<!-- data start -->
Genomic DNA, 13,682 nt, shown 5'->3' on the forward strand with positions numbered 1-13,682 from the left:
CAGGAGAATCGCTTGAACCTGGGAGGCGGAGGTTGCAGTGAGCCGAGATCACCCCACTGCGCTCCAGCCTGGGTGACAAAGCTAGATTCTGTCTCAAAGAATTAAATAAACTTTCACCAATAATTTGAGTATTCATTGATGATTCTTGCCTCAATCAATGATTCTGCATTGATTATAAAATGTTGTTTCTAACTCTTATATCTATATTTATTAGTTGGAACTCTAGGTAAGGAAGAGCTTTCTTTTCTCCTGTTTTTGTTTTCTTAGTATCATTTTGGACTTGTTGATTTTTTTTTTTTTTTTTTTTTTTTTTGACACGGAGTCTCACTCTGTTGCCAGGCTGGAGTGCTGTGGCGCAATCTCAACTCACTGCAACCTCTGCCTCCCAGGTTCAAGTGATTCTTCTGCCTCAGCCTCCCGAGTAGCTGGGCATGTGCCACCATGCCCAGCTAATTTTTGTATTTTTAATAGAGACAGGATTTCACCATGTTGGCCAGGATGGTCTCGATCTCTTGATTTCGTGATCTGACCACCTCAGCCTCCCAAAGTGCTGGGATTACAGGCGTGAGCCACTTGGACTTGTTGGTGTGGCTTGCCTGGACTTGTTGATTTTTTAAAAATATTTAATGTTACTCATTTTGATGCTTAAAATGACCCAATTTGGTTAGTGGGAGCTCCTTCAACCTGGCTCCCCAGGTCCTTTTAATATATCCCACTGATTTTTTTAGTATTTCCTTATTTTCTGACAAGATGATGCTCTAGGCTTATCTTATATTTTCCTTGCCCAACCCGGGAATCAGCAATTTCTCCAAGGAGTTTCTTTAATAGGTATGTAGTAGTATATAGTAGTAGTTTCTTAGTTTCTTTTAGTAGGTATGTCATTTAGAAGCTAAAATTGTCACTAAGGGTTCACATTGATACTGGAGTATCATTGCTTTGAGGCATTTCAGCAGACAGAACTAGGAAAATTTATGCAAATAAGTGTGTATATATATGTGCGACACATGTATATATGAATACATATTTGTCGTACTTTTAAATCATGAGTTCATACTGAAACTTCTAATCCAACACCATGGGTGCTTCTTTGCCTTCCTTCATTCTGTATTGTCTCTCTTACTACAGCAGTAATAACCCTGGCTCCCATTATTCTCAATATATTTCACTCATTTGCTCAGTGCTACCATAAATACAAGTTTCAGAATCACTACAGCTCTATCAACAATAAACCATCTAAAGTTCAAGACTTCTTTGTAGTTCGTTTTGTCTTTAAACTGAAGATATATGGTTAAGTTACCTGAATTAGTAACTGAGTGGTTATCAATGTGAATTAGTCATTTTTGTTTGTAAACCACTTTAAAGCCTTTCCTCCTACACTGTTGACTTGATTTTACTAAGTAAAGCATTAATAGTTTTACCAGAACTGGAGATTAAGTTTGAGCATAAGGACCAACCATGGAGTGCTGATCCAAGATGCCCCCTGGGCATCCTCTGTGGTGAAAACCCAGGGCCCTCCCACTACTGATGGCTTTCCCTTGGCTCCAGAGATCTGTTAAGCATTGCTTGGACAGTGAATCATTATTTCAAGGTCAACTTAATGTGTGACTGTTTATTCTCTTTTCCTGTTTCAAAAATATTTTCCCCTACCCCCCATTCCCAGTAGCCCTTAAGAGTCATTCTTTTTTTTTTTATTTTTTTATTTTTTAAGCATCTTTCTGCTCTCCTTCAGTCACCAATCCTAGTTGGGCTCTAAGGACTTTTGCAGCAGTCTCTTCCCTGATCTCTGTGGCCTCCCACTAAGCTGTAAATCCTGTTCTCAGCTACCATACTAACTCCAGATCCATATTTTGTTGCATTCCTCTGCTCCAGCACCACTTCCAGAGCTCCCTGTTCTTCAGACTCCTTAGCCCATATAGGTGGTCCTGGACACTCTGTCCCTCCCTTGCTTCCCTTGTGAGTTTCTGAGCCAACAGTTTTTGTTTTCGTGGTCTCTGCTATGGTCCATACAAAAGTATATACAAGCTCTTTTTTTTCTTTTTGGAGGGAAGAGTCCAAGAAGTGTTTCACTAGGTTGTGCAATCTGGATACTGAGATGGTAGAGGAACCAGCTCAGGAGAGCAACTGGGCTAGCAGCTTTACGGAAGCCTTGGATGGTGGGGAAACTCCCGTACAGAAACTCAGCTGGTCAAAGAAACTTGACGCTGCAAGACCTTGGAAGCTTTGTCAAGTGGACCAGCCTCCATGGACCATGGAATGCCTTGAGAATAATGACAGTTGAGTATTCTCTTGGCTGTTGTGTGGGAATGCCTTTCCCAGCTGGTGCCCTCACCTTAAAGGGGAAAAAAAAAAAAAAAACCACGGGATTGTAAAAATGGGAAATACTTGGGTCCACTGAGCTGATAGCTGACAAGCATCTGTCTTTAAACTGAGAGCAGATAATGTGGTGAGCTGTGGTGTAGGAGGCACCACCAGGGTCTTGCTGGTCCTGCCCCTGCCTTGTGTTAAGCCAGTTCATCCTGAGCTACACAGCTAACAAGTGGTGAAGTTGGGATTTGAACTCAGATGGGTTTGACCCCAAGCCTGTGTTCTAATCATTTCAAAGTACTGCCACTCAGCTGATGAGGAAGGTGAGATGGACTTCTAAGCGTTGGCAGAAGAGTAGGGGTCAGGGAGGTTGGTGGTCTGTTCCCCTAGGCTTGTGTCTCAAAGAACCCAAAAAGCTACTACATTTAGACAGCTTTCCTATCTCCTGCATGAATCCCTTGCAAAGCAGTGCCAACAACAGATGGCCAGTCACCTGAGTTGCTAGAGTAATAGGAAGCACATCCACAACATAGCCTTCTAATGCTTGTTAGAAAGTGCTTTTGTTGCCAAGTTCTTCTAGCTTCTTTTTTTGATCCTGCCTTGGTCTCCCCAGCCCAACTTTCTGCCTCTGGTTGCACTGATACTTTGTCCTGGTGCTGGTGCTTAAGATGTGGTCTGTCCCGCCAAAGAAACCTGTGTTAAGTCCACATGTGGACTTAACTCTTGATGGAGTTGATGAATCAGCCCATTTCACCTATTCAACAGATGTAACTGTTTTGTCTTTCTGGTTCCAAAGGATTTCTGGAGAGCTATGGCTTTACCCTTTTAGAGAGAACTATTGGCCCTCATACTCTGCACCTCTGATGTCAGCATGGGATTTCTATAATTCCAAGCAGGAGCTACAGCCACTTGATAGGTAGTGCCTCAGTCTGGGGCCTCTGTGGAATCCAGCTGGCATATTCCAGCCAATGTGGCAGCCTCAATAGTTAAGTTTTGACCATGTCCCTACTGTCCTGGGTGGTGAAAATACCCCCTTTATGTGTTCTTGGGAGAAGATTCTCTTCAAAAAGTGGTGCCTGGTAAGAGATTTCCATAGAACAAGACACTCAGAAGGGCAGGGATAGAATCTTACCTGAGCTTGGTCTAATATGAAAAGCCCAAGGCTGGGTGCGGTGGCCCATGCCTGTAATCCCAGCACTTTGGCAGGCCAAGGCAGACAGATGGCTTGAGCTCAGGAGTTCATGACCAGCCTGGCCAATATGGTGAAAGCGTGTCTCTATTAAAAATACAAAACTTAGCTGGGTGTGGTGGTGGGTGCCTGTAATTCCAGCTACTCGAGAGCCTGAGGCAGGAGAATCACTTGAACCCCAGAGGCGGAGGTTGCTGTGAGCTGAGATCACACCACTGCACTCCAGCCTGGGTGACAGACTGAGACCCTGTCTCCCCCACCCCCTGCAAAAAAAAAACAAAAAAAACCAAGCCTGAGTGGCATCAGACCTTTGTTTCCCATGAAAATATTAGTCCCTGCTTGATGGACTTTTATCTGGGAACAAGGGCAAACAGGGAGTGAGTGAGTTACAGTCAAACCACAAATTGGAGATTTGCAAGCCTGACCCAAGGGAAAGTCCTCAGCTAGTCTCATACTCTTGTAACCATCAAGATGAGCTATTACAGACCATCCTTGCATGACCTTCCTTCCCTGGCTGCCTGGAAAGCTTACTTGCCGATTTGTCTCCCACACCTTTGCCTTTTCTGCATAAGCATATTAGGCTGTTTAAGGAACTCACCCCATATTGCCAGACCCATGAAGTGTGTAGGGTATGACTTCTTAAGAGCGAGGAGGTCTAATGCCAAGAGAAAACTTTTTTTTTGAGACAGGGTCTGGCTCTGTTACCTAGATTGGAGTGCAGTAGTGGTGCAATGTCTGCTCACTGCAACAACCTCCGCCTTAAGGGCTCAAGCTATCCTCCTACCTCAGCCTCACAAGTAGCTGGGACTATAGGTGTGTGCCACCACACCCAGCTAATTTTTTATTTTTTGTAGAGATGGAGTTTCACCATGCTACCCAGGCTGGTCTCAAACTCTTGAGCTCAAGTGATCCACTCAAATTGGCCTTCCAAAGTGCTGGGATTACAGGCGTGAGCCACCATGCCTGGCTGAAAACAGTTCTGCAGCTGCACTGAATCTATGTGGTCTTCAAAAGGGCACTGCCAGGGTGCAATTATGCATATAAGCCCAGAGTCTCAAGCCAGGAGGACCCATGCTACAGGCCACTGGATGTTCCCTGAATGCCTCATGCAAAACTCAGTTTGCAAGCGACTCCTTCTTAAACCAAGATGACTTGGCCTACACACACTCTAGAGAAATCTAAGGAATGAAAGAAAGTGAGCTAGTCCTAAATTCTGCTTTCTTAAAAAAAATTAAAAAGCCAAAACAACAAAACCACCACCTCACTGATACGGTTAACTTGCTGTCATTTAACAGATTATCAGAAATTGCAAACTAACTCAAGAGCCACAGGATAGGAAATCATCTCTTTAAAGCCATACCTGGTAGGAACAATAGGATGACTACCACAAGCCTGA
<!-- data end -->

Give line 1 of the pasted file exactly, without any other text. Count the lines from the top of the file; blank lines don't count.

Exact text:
Genomic DNA, 13,682 nt, shown 5'->3' on the forward strand with positions numbered 1-13,682 from the left: